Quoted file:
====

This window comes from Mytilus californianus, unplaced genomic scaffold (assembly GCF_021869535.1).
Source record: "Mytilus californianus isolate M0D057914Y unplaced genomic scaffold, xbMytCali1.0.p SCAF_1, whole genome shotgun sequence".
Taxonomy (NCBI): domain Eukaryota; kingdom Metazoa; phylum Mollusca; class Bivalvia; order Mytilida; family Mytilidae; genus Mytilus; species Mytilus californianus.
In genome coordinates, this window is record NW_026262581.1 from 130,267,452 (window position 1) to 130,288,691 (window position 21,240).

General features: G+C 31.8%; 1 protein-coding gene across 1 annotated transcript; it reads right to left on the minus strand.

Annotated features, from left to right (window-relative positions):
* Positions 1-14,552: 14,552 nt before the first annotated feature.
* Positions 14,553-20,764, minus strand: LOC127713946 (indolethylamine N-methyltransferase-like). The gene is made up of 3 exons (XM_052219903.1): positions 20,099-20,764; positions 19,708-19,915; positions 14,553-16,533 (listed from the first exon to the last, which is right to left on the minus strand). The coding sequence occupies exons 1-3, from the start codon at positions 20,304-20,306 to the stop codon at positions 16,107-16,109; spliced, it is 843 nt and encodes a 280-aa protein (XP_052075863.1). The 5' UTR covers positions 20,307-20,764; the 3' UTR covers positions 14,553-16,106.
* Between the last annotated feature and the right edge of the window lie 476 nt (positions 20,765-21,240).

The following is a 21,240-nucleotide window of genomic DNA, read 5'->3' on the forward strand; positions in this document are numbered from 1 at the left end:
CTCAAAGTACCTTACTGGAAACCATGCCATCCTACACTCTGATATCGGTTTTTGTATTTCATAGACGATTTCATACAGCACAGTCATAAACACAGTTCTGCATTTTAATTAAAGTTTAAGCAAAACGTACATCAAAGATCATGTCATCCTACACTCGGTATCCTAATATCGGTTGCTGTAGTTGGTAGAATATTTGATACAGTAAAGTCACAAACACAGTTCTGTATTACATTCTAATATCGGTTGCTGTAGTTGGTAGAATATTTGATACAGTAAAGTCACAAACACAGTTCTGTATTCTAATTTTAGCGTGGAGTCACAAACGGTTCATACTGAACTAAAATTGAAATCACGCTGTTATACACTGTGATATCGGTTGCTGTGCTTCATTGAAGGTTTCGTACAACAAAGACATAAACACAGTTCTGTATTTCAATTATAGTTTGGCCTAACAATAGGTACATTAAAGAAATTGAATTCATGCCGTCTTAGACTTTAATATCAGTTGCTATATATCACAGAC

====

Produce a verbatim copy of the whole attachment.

This window comes from Mytilus californianus, unplaced genomic scaffold (assembly GCF_021869535.1).
Source record: "Mytilus californianus isolate M0D057914Y unplaced genomic scaffold, xbMytCali1.0.p SCAF_1, whole genome shotgun sequence".
Taxonomy (NCBI): domain Eukaryota; kingdom Metazoa; phylum Mollusca; class Bivalvia; order Mytilida; family Mytilidae; genus Mytilus; species Mytilus californianus.
In genome coordinates, this window is record NW_026262581.1 from 130,267,452 (window position 1) to 130,288,691 (window position 21,240).

General features: G+C 31.8%; 1 protein-coding gene across 1 annotated transcript; it reads right to left on the minus strand.

Annotated features, from left to right (window-relative positions):
* Positions 1-14,552: 14,552 nt before the first annotated feature.
* Positions 14,553-20,764, minus strand: LOC127713946 (indolethylamine N-methyltransferase-like). The gene is made up of 3 exons (XM_052219903.1): positions 20,099-20,764; positions 19,708-19,915; positions 14,553-16,533 (listed from the first exon to the last, which is right to left on the minus strand). The coding sequence occupies exons 1-3, from the start codon at positions 20,304-20,306 to the stop codon at positions 16,107-16,109; spliced, it is 843 nt and encodes a 280-aa protein (XP_052075863.1). The 5' UTR covers positions 20,307-20,764; the 3' UTR covers positions 14,553-16,106.
* Between the last annotated feature and the right edge of the window lie 476 nt (positions 20,765-21,240).

The following is a 21,240-nucleotide window of genomic DNA, read 5'->3' on the forward strand; positions in this document are numbered from 1 at the left end:
CTCAAAGTACCTTACTGGAAACCATGCCATCCTACACTCTGATATCGGTTTTTGTATTTCATAGACGATTTCATACAGCACAGTCATAAACACAGTTCTGCATTTTAATTAAAGTTTAAGCAAAACGTACATCAAAGATCATGTCATCCTACACTCGGTATCCTAATATCGGTTGCTGTAGTTGGTAGAATATTTGATACAGTAAAGTCACAAACACAGTTCTGTATTACATTCTAATATCGGTTGCTGTAGTTGGTAGAATATTTGATACAGTAAAGTCACAAACACAGTTCTGTATTCTAATTTTAGCGTGGAGTCACAAACGGTTCATACTGAACTAAAATTGAAATCACGCTGTTATACACTGTGATATCGGTTGCTGTGCTTCATTGAAGGTTTCGTACAACAAAGACATAAACACAGTTCTGTATTTCAATTATAGTTTGGCCTAACAATAGGTACATTAAAGAAATTGAATTCATGCCGTCTTAGACTTTAATATCAGTTGCTATATATCACAGAC